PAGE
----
A brief history of the Golliwog doll: The Golliwog is based on a Black minstrel doll that the Victorian era illustrator, Florence Kate Upton, born in 1873 of English parents, had played with as a small child in New York. Upton's Golliwog character was first introduced to the world in her 1895 book entitled The Adventures of Two Dutch Dolls. Like the rag doll that inspired it, the Golliwog in her book was an ugly creature with very dark, jet black skin, large white-rimmed eyes, red clown lips, and wild, frizzy hair. Golliwogs are typically male and are generally dressed in a jacket, trousers, bow tie, and stand-up collar in a combination of red, white, blue, black, and occasionally yellow colors.
Measuring 21.5 inches long, this delightful and appealing cloth Golli is unmarked and is thought, by his original and quite elderly owner, to have been made in the mid 1940's! (She speculates that he could even be a bit older than that, but she remembers not acquiring him until after the end of WWII.)
His nose and mouth are hand-stitched and he has round, cloth covered button eyes- the pupils were hand-colored using black ink! His nicely coiffed, black hair appears to have been styled from soft, "stuffed animal-type" fur! Rather interesting and ingenious! He has a machine-stitched, cotton batting stuffed, black sock cloth body. His colorful wardrobe is also machine stitched- green wool mourning coat, gold vest, and red and white polka-dotted cotton pants and matching bow tie!
He is in wonderful condition with the exception of some tiny moth holes to the back of his mourning coat (see photos) as well as another tiny moth hole to the back of his right arm and back right pants leg. The polka dot clothing shows the slightest hint of fading. His dark black fur hair also shows some age-related color change to brown at the roots. Hmm...then again...perhaps he's simply overdue for another hair coloring appointment at the Salon!
A very sweet addition to one's Black Memorabilia or Golliwogg collection!
Demonstrating some degree of age-related paint loss as seen in photos, Shufflin' Sam remains fully functional, shuffling his feet and twirling his blue umbrella when he is gently pulled along a flat surface. His manufacturer is unknown. On his base is written in ink, a very OLD price of $22.00!
The paint loss imperfections do not interfere with the toy's overall charming visual appeal! This exceptional toy has never been repaired or repainted; it remains in all-original condition!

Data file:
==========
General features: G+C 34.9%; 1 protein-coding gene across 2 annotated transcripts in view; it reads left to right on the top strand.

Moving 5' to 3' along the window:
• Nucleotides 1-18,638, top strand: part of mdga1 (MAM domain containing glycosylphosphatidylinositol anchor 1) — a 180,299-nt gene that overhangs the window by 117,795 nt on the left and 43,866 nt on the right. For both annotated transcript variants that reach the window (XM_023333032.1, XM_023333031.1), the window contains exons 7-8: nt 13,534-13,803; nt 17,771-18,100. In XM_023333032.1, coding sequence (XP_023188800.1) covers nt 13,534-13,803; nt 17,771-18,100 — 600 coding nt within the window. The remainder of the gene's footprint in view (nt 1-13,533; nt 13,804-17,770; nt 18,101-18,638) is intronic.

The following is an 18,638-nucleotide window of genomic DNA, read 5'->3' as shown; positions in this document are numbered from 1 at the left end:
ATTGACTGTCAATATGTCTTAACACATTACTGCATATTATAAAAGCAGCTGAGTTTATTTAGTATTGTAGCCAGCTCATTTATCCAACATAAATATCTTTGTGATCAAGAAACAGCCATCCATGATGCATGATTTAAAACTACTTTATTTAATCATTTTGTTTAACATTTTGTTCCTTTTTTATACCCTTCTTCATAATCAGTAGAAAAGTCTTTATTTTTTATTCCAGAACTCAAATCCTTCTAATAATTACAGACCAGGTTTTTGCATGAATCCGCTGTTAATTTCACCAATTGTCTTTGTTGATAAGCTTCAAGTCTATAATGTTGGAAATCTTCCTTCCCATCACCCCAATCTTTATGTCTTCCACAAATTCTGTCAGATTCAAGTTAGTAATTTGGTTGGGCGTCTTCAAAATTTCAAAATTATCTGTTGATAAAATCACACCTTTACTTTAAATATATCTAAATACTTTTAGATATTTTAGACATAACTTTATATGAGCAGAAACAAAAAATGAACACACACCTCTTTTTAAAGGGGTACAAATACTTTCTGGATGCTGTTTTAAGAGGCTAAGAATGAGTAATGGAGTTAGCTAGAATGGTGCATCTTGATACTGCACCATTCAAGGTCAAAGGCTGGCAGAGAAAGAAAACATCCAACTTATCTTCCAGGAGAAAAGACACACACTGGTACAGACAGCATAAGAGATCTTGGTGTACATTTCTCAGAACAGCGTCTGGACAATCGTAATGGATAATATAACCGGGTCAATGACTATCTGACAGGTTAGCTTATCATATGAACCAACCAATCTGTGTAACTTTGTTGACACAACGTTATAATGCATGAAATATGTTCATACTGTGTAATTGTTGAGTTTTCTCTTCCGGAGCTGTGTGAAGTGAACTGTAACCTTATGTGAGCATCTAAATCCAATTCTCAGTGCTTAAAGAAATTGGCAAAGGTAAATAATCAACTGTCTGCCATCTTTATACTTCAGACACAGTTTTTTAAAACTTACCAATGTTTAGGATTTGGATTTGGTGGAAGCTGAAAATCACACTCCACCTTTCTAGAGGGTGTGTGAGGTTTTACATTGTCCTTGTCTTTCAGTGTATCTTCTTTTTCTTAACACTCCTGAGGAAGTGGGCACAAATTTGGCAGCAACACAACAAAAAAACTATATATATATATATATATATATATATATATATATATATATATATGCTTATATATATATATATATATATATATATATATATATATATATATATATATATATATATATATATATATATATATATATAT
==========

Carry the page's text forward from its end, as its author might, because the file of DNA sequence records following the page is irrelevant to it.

Wooden toys were produced with less frequency than their tin counterparts and also tended to be less hardy, and thus, a far fewer number of them survive today as compared to the more frequently discovered tin and metal toys of the same era.
"Shufflin' Sam" is very RARELY found (The FIRST time I have ever been able to offer him!!!), and the opportunity to acquire him should not be overlooked!
Great condition with some corner wear, but please note that all pages have completely separated from the center seam so are no longer in "booklet" form. No missing pages though!
A difficult item to find in today's market!
Both of these colorful brushes have natural bristles with the Porter measuring 7.5 inches high and the Mammy measuring 6.5 inches high.
The Railroad Porter brush has minor paint wear to his cream colored pant legs, to the edges of his cream colored hat and also has some very teeny paint wear spots round his eyes. The Porter's ear is consistent with where one would hold onto the brush while using it.
The Mammy brush is in near excellent condition with little evidence of having ever been used. Love the expression on her face! If one carefully separates the natural bristles, it is evident that at one time they were dyed green to match her bodice, but have lost their applied color with the passing of time.
Please note that the white spots seen in the photos are lighting reflections and are NOT areas of missing paint. If one looks closely, the teeny areas of missing paint can be distinguished from the light reflections.
The Mammy brush is priced at $85, the Porter priced at $70.
Please take the time to peruse our second grouping a Mammy and Porter brushes, listed separately.
Mammy's head and body are actually constructed of a single wooden clothespin that was then inserted into her cotton-batting-padded skirt. Her face is hand-painted, she has a tuft of white cotton batting hair peeking out from her kerchief, and her apron is stamped in black ink "Souvenir of New Orleans".
A very sweet piece to add to one's sewing or doll collection!
Constructed of tin with a cardboard lithographed image and a glass cover, this game has a mirrored back. The puzzle is in all-original condition with the Dandy graphic remaining free of scratches and abrasions. The mirrored back shows evidence of 2 tiny areas of subtle, minor chipping along the perimeter edge, and the glass front has a small surface chip at the base of the Dandy's shirt. (Please disregard any light or shiny spots in photos which are due to flash reflection off of the glass.)
An interesting image and a delightful piece of early Black Memorabilia!